By Ronald Forsell | Co-Editor in Chief
I recently met with an ideal
prospective addition to the Buena Vista University (BVU) community named Ted. He’s smart, well behaved, fluent in a foreign language, and would be the first member of his family to graduate from college; however; BVU has no interest in letting him come to our fine university.
Alright. In the interest of fairness of this argument and to prevent any anger from our fine admissions staff, let me tell you that Ted is five years old, and even more importantly, is a Border Collie. More specifically, he is my Border Collie. Like most of you with pets, I want the option to have him live on campus with me.
If BVU is going to require us to live on campus for four years and wants our dorm rooms to feel like home, adding Teddy to the Briscoe 16 family would certainly make it feel more like home indeed. Having animals on campus would have numerous other benefits.
A study at St. Louis University found that study participants who had animals were less likely to be depressed or feel loneliness. They had greater self-esteem, greater levels of happiness, and less stress. In addition to those findings, the study discovered that a third of participants felt their animals were better “listeners” than there significant other. Another study from the University of Wisconsin found that having pets in your teens and twenties lowers your risk of allergies, lowers blood pressure, and lessens anxiety. Most importantly, numerous psychology studies found that having a dog makes you more attractive to members of the opposite sex.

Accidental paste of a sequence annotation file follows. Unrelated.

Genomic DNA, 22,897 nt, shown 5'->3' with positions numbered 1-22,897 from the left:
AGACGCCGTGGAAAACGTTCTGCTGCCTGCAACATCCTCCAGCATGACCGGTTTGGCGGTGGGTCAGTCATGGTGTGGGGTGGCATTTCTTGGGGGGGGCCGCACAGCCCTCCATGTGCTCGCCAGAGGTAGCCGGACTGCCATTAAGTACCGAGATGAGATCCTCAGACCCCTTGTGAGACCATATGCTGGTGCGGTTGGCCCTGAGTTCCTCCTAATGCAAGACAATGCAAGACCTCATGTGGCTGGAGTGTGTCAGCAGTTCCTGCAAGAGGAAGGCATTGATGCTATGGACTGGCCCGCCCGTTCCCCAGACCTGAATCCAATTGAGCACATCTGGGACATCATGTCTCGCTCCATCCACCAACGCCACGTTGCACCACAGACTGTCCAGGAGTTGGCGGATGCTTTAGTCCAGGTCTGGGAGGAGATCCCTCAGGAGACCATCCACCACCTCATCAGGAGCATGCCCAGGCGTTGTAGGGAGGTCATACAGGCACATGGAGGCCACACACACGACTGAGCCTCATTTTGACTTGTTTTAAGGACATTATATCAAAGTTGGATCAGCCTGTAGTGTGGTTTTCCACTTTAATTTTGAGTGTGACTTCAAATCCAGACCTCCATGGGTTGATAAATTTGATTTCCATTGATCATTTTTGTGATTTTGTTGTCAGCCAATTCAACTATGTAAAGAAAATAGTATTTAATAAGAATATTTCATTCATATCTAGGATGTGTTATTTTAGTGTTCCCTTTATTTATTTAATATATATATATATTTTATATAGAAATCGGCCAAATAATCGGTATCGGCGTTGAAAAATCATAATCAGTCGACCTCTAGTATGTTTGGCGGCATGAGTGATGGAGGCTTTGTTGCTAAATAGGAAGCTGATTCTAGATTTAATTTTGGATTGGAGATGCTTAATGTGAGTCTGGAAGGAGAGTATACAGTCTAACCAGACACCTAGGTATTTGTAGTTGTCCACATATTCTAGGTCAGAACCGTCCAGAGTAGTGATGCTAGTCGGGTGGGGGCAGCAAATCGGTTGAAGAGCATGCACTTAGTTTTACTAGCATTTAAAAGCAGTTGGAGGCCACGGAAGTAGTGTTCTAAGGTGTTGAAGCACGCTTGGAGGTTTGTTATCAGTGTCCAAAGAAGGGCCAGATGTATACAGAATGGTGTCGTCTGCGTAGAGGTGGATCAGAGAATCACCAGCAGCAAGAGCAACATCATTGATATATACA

Some people have concerns about having animals on campus because of the potential for messes and other things animals are known for. I understand these sort of things can and probably will happen, but the owners of pets are responsible for their actions, just like they are with campus guests.
Some animals are wild and unruly, but let me come to my puppy’s defense. My dog is better behaved than approximately 100% of my suitemates (sorry guys), he sits when I tell him, doesn’t bark unless I tell him, and the list goes on and on. While I know he may be the exception rather than the rule, shouldn’t I be allowed to have him with me on campus? Animals might make a mess, but don’t we all anyway? We clean up our messes and if not, we get fined. Isn’t this the same situation?
Most importantly, Beavers, think how awesome it would be to come back to your room after a really rough day in class and see your dog patiently waiting for you once you open the door.
Much like the Lorax, I speak for those who cannot speak for themselves. BVU: let us have dogs, cats, hamsters, guinea pigs, ferrets or whatever other pet people want to house and love in their dorms.